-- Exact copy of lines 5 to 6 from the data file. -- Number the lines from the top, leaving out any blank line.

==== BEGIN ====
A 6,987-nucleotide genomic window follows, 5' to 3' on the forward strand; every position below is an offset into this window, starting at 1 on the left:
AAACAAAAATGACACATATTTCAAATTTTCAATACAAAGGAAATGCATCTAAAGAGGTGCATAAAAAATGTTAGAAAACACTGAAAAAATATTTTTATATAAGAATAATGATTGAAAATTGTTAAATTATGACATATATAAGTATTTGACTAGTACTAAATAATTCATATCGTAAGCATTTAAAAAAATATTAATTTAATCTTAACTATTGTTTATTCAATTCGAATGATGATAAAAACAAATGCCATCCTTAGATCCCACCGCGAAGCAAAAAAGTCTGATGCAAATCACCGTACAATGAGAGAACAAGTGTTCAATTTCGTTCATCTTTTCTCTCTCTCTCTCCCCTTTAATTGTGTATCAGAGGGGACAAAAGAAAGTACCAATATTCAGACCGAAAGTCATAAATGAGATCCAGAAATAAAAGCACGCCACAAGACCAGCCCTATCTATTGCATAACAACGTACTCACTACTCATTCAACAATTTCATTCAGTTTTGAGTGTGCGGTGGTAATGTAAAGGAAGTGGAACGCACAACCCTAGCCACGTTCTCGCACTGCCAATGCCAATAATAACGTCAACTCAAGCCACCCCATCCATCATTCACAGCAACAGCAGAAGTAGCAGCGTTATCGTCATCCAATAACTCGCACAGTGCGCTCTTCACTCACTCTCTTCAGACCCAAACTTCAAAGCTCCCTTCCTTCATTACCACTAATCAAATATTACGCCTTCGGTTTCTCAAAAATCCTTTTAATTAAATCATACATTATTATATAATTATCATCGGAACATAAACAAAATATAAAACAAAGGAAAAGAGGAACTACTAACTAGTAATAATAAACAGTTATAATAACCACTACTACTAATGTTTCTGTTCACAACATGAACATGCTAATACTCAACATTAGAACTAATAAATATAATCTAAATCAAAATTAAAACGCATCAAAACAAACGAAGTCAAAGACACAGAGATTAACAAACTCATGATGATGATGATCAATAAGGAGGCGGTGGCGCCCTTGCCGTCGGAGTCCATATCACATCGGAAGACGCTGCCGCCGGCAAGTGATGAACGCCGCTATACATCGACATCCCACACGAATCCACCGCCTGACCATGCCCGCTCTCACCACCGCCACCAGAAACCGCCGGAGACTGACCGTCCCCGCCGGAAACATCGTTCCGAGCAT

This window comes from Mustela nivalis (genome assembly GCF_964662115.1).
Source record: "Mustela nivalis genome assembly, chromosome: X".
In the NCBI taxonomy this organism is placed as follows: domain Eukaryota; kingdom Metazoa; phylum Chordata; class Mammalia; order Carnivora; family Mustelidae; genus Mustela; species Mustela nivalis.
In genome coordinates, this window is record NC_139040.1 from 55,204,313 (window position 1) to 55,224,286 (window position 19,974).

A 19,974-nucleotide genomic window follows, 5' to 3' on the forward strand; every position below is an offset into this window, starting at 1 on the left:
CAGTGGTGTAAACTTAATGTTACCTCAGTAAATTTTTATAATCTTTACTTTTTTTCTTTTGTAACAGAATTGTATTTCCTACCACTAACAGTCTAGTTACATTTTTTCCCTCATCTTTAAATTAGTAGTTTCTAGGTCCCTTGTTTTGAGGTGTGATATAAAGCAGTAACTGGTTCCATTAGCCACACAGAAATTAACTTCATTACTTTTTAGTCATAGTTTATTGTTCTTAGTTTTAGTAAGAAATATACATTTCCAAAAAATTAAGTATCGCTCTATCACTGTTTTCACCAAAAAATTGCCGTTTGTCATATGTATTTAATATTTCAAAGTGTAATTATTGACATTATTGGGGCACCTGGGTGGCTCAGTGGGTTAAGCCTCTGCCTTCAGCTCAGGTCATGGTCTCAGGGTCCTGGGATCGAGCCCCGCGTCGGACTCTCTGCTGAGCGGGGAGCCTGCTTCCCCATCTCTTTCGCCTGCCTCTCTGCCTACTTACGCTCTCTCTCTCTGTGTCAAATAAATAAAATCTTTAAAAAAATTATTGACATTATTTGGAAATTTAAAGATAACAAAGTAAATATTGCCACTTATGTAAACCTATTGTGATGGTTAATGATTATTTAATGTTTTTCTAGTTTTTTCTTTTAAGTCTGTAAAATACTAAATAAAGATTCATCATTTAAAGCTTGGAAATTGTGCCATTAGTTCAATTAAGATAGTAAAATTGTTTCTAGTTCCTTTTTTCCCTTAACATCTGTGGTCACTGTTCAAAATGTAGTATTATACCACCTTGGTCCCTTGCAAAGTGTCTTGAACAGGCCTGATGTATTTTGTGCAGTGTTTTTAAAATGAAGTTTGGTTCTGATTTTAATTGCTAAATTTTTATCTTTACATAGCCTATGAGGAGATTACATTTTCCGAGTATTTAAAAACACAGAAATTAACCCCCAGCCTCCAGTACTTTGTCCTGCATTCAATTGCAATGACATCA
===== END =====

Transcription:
In the NCBI taxonomy this organism is placed as follows: domain Eukaryota; kingdom Metazoa; phylum Chordata; class Mammalia; order Carnivora; family Mustelidae; genus Mustela; species Mustela nivalis.
In genome coordinates, this window is record NC_139040.1 from 55,204,313 (window position 1) to 55,224,286 (window position 19,974).